How To Look At A House
McGarry and Madsen's home inspection blog for buyers of
site-built, mobile/manfuactured and modular homes
What is a roofing boot?
Sunday, July 1, 2018
A roof boot is also called a plumbing vent boot, pipe boot, or pipe flashing. It is a preformed flashing installed to waterproof pipe penetrations of a roof, like plumbing vent pipes and electrical service mast pipes. The most common type is made from lead, a flexible metal that makes it easy to adjust the base to the roof pitch and bend the top of the boot into the pipe end for a rainproof seal. A lead roof boot is shown below, before and after installation on a shingle roof.
The only problem with lead roof boots is that squirrels love to chew them up. Lead, although poisonous, tastes sweet and that may be the attraction. When the lead gets eaten away at the top of the pipe, you’ve got a roof leak; usually not enough to stain the ceiling below, but it will stain the surrounding sheathing and may cause an area of rot around it. Here’s a couple of pictures of typical damage, with the right one munched all the the down to the shingles. Below that are two ways that the lead boots can be protected. The homemade wire-mesh enclosure is easy, but a manufactured sleeve that slips over the boot looks better.
There are also boots made with a rubber sleeve that slides over the pipe and snugs to it, as shown below at left on a metal roof. We recommend using a pipe clamp at the top because the rubber eventually loosens and fails (as in the right photo) and the clamp will extend the life of the boot.
And there are “retro-fit” versions of this type of boot specifically made for electric service masts. They are designed with a closable seam to fit around roof pipe penetrations where it is not possible to slide the boot down from the top. We occasionally see a lead boot used for a service mast, like in the photo below, but it is not rated for that use, and will always leak within a few months after the caulk at the top fails.
• • • • • • • • • • • • • • • • • • • • • • • • • • • •
To learn more about roofs and attics, see these other blog posts:
• Why is my roof sheathing sagging between the trusses?
• Why is granule loss a problem for an asphalt shingle roof?
• What are the mistakes to avoid when doing attic improvements?
• What causes roof shingles to curl up at corners?
• What causes shingles to buckle along a line on the roof?
• What causes leaks at a fake roof dormer?
• Is an attic required to have a light by the building code?
• How can I inspect my roof for hurricane damage?
• Why is premature curl of roof shingles a problem?
• How can I tell if a roof has more than one layer of shingles?
• What are the common problems with attic insulation?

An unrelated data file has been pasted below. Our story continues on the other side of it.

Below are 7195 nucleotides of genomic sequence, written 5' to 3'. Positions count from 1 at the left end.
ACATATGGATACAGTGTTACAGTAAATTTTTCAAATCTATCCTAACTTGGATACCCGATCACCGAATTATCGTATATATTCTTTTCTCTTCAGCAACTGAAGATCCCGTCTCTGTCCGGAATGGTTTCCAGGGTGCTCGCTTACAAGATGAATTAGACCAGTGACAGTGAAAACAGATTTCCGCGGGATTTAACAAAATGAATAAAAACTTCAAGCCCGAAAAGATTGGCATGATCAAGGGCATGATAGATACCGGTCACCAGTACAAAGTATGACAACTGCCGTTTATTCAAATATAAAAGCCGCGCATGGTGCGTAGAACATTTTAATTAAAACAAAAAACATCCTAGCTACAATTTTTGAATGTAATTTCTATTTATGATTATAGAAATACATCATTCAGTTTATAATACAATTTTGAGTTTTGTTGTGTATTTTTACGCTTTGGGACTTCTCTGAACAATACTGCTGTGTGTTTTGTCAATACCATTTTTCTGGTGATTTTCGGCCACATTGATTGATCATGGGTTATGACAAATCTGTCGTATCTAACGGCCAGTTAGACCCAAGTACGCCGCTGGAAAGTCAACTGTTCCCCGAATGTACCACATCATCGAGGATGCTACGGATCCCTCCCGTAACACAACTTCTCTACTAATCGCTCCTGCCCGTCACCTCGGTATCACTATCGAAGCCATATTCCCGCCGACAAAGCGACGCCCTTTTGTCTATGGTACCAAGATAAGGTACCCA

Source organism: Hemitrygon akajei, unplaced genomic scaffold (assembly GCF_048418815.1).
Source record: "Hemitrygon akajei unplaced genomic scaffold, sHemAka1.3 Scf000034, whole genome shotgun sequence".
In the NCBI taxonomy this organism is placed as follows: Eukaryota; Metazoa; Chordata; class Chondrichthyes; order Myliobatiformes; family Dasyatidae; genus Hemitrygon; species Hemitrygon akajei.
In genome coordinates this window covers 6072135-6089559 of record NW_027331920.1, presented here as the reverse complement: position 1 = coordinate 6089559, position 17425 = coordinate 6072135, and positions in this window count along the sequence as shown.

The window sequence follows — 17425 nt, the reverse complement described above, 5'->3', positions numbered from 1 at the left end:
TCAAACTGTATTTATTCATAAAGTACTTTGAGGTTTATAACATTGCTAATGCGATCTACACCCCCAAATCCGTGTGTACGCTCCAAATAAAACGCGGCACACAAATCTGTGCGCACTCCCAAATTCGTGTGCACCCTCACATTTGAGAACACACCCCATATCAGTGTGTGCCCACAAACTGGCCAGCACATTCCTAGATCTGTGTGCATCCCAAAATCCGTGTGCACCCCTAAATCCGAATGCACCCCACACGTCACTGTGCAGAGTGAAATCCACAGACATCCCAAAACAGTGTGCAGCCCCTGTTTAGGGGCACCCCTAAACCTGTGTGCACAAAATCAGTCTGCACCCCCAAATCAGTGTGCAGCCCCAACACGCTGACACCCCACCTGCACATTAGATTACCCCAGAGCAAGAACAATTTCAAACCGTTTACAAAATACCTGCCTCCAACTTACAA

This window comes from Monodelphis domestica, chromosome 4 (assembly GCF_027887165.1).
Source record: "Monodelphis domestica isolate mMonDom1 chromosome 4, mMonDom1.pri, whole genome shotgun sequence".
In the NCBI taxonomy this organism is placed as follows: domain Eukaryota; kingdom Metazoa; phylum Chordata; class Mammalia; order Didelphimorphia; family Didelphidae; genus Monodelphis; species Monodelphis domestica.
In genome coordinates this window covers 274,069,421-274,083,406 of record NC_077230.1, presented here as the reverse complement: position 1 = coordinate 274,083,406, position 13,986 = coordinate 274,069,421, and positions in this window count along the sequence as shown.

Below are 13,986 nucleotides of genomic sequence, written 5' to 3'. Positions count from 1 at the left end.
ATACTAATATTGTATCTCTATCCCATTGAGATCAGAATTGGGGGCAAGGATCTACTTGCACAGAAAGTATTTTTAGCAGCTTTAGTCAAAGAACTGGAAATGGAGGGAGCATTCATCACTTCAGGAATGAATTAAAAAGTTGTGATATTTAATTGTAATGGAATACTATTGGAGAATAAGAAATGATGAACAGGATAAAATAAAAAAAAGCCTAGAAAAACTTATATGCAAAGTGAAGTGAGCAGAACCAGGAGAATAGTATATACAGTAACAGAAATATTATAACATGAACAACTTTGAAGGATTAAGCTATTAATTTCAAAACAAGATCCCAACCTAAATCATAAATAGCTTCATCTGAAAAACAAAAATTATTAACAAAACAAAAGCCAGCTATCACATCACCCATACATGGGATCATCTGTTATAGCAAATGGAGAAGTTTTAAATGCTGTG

• What is the life expectancy of an asbestos cement shingle roof?
• What's the average lifespan of a roof?
• Why is it a mistake to replace a roof and not replace its flashings?
• Why is there no attic access hatch in the house?
• What is the building code requirement for an attic access hatch, scuttle, or door?
• Does a roof with multiple layers of shingles last longer?
• What can I do to prevent roof leaks?
• If my roof is not leaking, why does it need to be replaced?
• How can I be sure my roofing contractor got a permit?
• How many layers of roofing are allowed on a home?
• What are the dark lines running parallel to shingles on my roof?
• Can metal roofing be used on a low slope/pitch roof?
• How can I make my roof last longer?
• What are the warning signs of a dangerous attic pull-down ladder?
• How can I find out the age of a roof?
• Should I buy a house that needs a new roof?
• Should I buy a house with an old roof?
• What are those metal boxes on the roof?
• What does "lack of tab adhesion" in an asphalt shingle roof mean?
• Why do roof edges start leaking?
• Why do my dormer windows leak?
• Do home inspectors go on the roof? Do they get in the attic?
• Should I put gutters on the house?
• How much of a roof truss can I cut out to make a storage platform in the attic?
• What's the difference between an "architectural" and a regular shingle roof?
• What does a home inspector look for when examining a roof?
• Do stains on the ceiling mean the roof is leaking?
• How can I tell if the house needs a new roof?
• Why does my homeowner's insurance want a roof inspection?
• What are the hazards to avoid when going into an attic?
Visit our ROOF AND ATTIC page for other related blog posts on this subject, or go to the INDEX for a complete listing of all our articles.
of Blog Posts
Top 5 results given instantly.
Click on magnifying glass
for all search results.
Buying a home in North/Central Florida? Check our price for a team inspection by two FL-licensed contractors and inspectors. Over 8,500 inspections completed in 20+ years. In a hurry? We will get it done for you.